Wait, what did you strap to your motobike?

It has been two weeks since I landed on American soil, a statement I still have a hard time believing when I hear it coming out of my mouth.  Two weeks, half a month since I left Kenya and a whole host of amazing people behind.

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(From left to right) Front: Anastasia, Me, Perpetua, Jael. Back: Erick, Staula, Katrina, Pamela, Monica, Sweetie.

It has also been two weeks since I left malaria behind, and I can’t say I am too upset about that.

In all honesty, I am at a bit of a loss.  While it is certainly not as bad as when I arrived in Kenya, the culture shock here has been disorienting and uncomfortable.  While Southerners are considered the friendliest of the American bunch, people here still get disconcerted when you knock on their door at 7:30 in the morning and plop down on their couch for a 30+ minute conversation (sorry Jessica!).  Southern Hospitality has nothing on day-to-day Kenyan behavior, although I will admit it’s nice not to be waylaid by a Kenyan and end up being an hour late for a meeting.

Incidentally, Americans don’t shake everyone’s hand when they enter a room and people will treat you like a crazy person if you strike up a conversation with a random stranger on the street.

I am adjusting.

I am going to assume that it was empty.

Spotted two days before I left Kenya.  I am going to assume that it was empty.

My last day in Kisumu was quite eventful… well, as eventful as a day in Kenya ever was.  After frantically finishing our packing and attending a farewell lunch at OLPS, Katrina and I said our goodbyes before heading to the airport.  And true to African style, our car was delayed by a muslim burial.  Apparently the men will carry the coffin on foot to the cemetery, heedless of traffic.  At least they didn’t tie it onto the back of a motobike.

I was happy to see that despite my malaria, the progress on the water kiosk was moving along, albeit slowly.  Between the rains impeding supply procurement and a last minute change in the construction plans due to the sheer amount of rainwater dropped on the foundation, construction has been considerably slower than first projected.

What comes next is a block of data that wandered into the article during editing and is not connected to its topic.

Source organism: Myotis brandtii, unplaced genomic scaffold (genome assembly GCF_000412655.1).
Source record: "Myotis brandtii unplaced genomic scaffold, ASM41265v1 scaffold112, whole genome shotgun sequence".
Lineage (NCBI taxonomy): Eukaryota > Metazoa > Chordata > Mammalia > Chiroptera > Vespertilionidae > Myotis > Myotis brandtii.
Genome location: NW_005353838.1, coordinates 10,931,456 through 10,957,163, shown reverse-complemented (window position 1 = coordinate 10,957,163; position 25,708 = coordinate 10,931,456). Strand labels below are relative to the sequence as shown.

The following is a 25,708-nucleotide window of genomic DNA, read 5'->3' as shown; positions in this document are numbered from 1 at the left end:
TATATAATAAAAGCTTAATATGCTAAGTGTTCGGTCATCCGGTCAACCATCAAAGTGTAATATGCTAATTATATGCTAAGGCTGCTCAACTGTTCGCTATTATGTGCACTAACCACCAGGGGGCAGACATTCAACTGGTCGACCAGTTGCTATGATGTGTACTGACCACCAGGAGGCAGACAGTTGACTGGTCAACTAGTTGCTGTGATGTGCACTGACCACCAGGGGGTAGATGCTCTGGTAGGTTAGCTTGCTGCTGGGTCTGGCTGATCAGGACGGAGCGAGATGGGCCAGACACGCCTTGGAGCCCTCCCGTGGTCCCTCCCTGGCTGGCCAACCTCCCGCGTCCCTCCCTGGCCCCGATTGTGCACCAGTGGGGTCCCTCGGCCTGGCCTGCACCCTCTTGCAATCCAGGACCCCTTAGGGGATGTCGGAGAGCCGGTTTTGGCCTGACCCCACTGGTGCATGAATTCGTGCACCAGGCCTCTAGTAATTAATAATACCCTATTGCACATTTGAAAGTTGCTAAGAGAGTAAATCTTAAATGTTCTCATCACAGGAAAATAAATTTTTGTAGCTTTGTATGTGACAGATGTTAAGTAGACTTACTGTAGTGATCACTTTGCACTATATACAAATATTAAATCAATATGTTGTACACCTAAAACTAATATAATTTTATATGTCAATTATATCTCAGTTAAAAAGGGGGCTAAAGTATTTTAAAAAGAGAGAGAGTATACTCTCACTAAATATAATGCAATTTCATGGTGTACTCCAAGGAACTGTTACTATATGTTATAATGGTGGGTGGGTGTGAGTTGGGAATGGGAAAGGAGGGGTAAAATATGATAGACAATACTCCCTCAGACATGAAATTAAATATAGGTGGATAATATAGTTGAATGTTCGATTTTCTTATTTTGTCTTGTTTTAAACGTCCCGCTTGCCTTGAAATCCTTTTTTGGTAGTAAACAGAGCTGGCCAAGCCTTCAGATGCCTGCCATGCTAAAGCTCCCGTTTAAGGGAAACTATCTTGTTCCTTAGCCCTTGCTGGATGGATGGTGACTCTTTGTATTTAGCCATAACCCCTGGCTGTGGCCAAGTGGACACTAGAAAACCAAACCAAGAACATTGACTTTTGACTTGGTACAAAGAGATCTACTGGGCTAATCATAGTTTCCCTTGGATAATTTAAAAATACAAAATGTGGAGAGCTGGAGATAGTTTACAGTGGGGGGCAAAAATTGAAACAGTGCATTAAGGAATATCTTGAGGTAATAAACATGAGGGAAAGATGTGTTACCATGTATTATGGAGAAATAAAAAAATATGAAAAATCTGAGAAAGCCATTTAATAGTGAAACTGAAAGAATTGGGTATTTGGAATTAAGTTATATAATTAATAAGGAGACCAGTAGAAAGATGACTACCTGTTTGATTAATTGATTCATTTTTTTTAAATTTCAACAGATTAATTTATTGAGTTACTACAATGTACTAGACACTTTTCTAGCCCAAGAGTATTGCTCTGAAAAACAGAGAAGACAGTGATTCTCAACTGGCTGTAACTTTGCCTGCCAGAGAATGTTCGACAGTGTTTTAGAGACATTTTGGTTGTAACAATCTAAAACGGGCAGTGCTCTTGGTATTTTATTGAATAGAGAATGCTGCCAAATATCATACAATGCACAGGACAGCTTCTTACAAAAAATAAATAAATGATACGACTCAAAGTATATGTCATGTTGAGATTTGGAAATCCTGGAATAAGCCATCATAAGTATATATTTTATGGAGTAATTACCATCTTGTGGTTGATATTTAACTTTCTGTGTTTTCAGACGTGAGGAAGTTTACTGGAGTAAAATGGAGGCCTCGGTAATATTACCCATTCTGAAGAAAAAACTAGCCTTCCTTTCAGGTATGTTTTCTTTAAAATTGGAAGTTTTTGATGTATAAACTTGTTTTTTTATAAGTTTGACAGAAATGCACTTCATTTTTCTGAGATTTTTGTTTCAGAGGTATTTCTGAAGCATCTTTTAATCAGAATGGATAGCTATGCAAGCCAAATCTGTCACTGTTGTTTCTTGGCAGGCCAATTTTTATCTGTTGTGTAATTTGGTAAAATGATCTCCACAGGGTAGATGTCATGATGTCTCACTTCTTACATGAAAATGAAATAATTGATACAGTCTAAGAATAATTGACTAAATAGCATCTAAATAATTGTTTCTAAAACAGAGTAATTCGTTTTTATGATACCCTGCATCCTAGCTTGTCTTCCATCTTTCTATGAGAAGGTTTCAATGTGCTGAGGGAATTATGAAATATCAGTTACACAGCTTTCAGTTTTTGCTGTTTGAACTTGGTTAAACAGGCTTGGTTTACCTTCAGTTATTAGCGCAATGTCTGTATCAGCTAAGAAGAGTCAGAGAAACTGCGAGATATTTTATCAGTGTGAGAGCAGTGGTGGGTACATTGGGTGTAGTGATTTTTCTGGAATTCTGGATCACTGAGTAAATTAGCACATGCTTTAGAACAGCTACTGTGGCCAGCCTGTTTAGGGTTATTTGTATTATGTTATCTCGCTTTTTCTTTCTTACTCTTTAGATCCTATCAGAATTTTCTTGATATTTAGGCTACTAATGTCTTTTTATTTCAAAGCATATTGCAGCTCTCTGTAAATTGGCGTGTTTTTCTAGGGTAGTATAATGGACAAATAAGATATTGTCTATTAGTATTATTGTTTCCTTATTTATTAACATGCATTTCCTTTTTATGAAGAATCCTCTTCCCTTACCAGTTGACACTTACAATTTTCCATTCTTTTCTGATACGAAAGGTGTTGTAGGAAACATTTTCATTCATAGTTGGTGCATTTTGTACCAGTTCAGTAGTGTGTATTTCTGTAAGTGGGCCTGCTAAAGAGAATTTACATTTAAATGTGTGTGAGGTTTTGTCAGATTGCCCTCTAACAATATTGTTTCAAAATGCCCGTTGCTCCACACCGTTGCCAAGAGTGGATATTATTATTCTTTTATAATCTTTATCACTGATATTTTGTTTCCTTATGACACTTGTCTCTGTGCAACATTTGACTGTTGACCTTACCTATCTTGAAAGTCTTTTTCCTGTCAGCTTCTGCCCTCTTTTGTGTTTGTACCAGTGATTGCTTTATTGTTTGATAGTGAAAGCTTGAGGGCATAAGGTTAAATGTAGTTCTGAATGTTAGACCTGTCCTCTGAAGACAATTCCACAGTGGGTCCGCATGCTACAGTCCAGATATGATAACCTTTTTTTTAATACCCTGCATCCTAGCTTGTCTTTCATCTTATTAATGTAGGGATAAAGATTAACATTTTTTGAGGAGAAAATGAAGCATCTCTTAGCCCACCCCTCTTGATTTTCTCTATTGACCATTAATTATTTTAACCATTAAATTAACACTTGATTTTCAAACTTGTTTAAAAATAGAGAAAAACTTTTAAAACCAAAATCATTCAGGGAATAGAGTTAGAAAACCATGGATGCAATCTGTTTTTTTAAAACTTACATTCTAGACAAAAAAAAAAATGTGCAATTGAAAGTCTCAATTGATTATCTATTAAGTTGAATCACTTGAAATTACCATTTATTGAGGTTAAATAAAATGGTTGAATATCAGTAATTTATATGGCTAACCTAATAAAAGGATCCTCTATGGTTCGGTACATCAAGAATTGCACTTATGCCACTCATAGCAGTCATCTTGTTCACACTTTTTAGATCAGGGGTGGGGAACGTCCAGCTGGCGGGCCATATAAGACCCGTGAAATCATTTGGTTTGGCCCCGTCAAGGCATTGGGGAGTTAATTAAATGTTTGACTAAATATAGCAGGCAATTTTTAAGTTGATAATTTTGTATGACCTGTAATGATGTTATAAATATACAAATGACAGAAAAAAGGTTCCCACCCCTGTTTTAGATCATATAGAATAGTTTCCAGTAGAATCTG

Paul, the Kenyan that took over my project management duties when I left, tells me that water will be sold from the kiosk starting Thursday!!!

Coming back to the States, I was able to take a step back and see what we have accomplished.

  • Extension of the water tower up to 27 feet: Check!
  • Raising the damn tank to the top of the tower: Check!
  • Digging the trenches and laying 1.1 kilometers of pipework: Check!
  • Road permit (apparently you need a permit to lay piping across the road): Check!
  • Easements signed for the donated land: Check!
  • Water permit: In progress! (that thing is a BOOK)
  • Kiosk constructed: Half-check!

I think I can safely say that my trip to Kenya was a success.

So what is left?  You ask.  The villagers of Kadiju will have access to clean water this week, so why are you still raising money?

Firstly, the kiosk.

The kiosk the day before I left Kenya.

The kiosk the day before I left Kenya.

All of the initial plumbing will be in place and a basic structure from which the caregivers can sell water.  It is a very basic set-up, but one that will work for now as I continue fundraising to finish it.  It is servicable, with four walls and a ceiling slab, but it still needs to be finished and weatherproofed.

Secondly, the water was only half of this project (albeit the lion’s share).  The other half of this project is focused on the drip-irrigated demonstration garden that will be attached to the kiosk.  This garden will serve as a learning center for the community of Kadiju which is made up primarily of laborers and small business owners.  Farming is an important part of the peri-urban and rural Kenyan life and providing a resource location to teach the village members updated farming techniques is vital in the face of food insecurity.

Monica, the CFO of OLPS, speaking on social marketing.

Monica, the CFO of OLPS, speaking on social marketing.

The last part, and the closest to my heart, is training.  While we have completed the sensitization training on health and sanitation issues, we still are waiting on the funds to host a management training seminar for the caregivers.  These women have dedication and heart, but lack the experience in running a water kiosk business.  While they could do so even without the training, providing them with this seminar will increase the income and sustainability of this water project.  I will talk more about the training in my next blog as I could write so much on it alone!

Needless to say, I won’t be bored in the next three months.  If you know anybody who would want to donate to this project or if you want to host an event, let me know!

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